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Green Screen! Or at least this is what I would try.

Get the angle of the sun relative to the camera and the street and have the truck do a close by on the camera (danger close!) as viewed from the passenger window. Now, green screen behind the passenger window and maybe a little of the front and rear side and get a light sources to match the angle and reasonable radiosity (do the truck first and you can use it for continuity). Act up to the impact and put it together in post.

Also, remember that you do not need to show the impact. Not until the last twenty years have pictures gone to that level. It leaves more to the imagination to not show the impact, but do show the aftermath. If you did it this way, you could even cut straight to a funeral.
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Old May 23rd, 2006, 10:23 AM   #6
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Sounds like a great shot.

If it were me....
1) Shoot the car stationary, camera locked on a tripod, outside, greenscreen setup outside the car "covering" the visible area out the windows (don't put GS on the windows ... leave I nice gap to help avoid green spill).
Performers act out the scene as though the car backs out and gets hit.
This is the foreground element.

2) Mount the camera on the PASSENGER SIDE pointing in the direction of the oncoming truck. Shoot video of the car backing out ... NO TRUCK IS COMING YET ... also don't stop the car where you expect impact ... just back right out like nothing is going to happen .... just like the story's driver expects.
BTW: Shoot at a fast shutter speed to get crips still images. This won't be used as "video" per se ... but as a series of still photos.

3) Shoot the oncoming truck with the camera locked off on a tripod. Do this in forward time so the truck can slam on the breaks for more realism.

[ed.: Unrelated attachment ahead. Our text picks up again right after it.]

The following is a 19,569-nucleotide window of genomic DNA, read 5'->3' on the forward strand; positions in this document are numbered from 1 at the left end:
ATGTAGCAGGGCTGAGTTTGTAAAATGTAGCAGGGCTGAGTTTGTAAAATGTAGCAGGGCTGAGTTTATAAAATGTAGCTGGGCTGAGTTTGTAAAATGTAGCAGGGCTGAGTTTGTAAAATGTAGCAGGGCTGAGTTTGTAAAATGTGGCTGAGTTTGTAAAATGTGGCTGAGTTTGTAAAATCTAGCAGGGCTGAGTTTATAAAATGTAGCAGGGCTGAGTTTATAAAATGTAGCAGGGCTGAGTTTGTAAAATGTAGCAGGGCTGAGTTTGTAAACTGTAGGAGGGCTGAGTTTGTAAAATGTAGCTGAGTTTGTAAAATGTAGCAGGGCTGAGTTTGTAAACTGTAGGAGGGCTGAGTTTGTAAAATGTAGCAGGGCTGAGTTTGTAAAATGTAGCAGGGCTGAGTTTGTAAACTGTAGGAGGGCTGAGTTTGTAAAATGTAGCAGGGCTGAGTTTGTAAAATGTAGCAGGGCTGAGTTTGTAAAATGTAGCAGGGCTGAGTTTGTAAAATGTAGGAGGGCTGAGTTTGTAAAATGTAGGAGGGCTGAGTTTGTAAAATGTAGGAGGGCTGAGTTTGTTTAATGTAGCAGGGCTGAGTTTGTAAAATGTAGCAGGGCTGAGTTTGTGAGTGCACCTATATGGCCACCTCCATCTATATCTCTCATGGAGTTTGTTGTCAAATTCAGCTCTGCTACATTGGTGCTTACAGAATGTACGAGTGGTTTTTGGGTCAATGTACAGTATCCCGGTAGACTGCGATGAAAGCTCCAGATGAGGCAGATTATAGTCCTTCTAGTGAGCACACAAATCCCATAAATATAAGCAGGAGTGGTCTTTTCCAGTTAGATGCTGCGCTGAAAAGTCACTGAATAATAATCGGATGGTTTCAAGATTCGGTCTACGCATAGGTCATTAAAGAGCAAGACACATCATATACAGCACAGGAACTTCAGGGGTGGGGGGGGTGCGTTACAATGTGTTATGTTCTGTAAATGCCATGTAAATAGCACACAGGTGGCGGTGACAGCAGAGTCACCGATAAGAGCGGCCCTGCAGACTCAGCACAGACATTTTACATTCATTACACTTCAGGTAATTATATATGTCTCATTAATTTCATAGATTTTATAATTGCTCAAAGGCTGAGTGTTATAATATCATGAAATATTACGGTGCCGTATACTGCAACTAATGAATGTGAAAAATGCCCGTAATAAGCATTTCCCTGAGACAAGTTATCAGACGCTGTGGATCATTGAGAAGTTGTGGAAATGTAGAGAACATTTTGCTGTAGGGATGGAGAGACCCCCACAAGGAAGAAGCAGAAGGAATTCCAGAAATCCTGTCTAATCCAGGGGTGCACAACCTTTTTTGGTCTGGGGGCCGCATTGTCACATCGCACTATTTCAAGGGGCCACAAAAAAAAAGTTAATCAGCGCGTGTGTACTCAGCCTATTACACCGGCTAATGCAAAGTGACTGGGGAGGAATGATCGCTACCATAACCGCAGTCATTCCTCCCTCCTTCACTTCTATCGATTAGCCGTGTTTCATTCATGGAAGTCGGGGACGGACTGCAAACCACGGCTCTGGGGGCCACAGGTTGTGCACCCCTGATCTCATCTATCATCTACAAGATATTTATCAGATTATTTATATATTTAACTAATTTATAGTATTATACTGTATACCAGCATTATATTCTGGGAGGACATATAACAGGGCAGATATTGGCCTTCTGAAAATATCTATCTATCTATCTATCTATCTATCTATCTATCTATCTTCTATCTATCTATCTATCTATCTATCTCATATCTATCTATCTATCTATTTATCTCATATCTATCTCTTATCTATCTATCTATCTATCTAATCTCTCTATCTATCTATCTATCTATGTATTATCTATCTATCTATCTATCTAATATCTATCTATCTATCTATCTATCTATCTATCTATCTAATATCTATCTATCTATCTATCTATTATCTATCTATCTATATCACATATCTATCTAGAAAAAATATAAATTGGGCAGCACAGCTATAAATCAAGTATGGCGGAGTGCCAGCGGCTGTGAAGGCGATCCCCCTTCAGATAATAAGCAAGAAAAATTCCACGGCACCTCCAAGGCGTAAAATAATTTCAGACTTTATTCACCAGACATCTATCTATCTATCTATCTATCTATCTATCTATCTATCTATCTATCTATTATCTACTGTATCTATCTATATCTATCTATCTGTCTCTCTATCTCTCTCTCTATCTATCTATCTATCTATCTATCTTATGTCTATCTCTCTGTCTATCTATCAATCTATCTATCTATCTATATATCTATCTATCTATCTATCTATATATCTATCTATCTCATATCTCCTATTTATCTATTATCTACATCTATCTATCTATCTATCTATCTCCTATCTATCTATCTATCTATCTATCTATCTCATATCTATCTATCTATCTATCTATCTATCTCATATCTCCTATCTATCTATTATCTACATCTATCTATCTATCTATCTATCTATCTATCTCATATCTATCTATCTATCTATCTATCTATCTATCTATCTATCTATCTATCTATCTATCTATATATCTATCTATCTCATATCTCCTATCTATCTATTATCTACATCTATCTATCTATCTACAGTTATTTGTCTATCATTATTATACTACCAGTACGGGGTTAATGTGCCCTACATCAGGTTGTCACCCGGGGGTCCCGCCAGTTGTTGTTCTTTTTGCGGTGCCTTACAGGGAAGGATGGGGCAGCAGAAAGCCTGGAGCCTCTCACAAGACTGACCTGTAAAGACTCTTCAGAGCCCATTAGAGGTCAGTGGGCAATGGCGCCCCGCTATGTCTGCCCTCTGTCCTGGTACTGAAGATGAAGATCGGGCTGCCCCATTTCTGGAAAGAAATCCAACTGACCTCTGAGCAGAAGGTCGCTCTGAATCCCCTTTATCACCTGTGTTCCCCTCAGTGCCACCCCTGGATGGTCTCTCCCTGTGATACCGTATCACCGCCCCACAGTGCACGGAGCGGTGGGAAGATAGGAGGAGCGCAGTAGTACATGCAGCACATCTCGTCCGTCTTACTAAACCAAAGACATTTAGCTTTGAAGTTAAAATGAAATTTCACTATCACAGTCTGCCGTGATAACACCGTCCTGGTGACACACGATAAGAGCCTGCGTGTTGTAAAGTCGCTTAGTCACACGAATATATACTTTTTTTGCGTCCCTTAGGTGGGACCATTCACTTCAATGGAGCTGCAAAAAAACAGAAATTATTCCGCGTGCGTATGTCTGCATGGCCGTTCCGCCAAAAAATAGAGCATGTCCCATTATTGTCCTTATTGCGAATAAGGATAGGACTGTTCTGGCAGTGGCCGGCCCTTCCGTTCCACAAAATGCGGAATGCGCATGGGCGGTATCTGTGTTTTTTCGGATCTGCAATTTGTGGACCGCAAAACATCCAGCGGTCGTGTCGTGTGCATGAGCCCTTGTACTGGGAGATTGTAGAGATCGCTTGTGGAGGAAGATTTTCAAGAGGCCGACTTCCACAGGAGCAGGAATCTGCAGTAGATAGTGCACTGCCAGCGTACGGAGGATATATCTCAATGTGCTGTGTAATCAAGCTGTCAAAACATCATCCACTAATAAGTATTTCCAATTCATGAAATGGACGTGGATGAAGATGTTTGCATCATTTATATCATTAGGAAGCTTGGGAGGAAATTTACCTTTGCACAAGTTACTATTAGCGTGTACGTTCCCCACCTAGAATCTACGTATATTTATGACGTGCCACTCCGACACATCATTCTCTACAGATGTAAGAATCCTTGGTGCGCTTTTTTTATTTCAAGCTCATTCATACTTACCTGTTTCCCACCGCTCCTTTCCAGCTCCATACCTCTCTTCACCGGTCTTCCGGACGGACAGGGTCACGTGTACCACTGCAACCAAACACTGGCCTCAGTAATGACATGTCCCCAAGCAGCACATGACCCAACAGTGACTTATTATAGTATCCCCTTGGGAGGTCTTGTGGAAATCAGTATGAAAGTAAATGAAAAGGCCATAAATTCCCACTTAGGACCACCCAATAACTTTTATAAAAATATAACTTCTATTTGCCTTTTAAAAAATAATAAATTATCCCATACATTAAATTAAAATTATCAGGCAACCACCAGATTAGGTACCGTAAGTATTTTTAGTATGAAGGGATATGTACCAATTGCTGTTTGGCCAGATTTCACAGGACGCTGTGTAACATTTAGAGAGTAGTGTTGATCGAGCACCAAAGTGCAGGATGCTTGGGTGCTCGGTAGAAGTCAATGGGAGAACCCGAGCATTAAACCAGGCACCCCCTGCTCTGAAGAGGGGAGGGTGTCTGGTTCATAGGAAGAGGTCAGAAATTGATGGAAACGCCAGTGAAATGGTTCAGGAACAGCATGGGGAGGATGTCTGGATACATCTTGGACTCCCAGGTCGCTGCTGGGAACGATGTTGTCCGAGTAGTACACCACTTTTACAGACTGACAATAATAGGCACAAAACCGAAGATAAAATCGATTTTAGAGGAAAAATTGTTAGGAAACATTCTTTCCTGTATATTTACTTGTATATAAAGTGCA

For safety, put the camera on the sidewalk, 90 degrees to the street, shooting in to a mirror out in the street. This way, if the truck passes it's mark, all you get is 7 years bad luck ... which is much easier to live with than loosing an HVX and it's operator.

4) Post production ....
a - Use the frames from step 2 to stitch together a wide still image of the view out the car window.
b - add the truck video over the wide image. Very easy for a locked camera shot over a still image of the same scene.
c - Do a 2D track of video from step 2 and apply this motion to the image created in 4b .... you now have a background of the view out the passenger window of the car backing up to discover a truck slamming it's breaks as the car enters the street .... too late.

d - comp the greenscreen foreground plate from step 1 over the animated background.

It's a really cool sounding shot.
If you like ... I'd be interested in taking a crack at doing the effects work if you'd like to try the approach outlined here.
Nick Jushchyshyn Matchmoving, Compositing, TD
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Old May 23rd, 2006, 02:10 PM   #7
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I would shoot POV from the drivers window as the car backs out you see the truck bearing down. The family is unaware.

Then mount the camera on the front of the truck using a long lens, as was done in the chase scene in the French Connection. Under crank the camera or speed up the video in post to get the proper look of speed or to make it look faster than it actually is. If you speed up the video or under crank, the film/video from the truck make sure the car is already stationary so it does not move unnaturally or have the car moving slower that it would normally be so it looks natural.
Watch the monitor and run that shot right into the horrified faces of the family as they turn to see the inevitable event that awaits them.
With a long lens you still should have enough time to stop the truck before you endanger the occupants of the car.
Fade to black, with load screeching tires and metal crunching, screaming etc..
Scene fades in to the carnage left from the accident.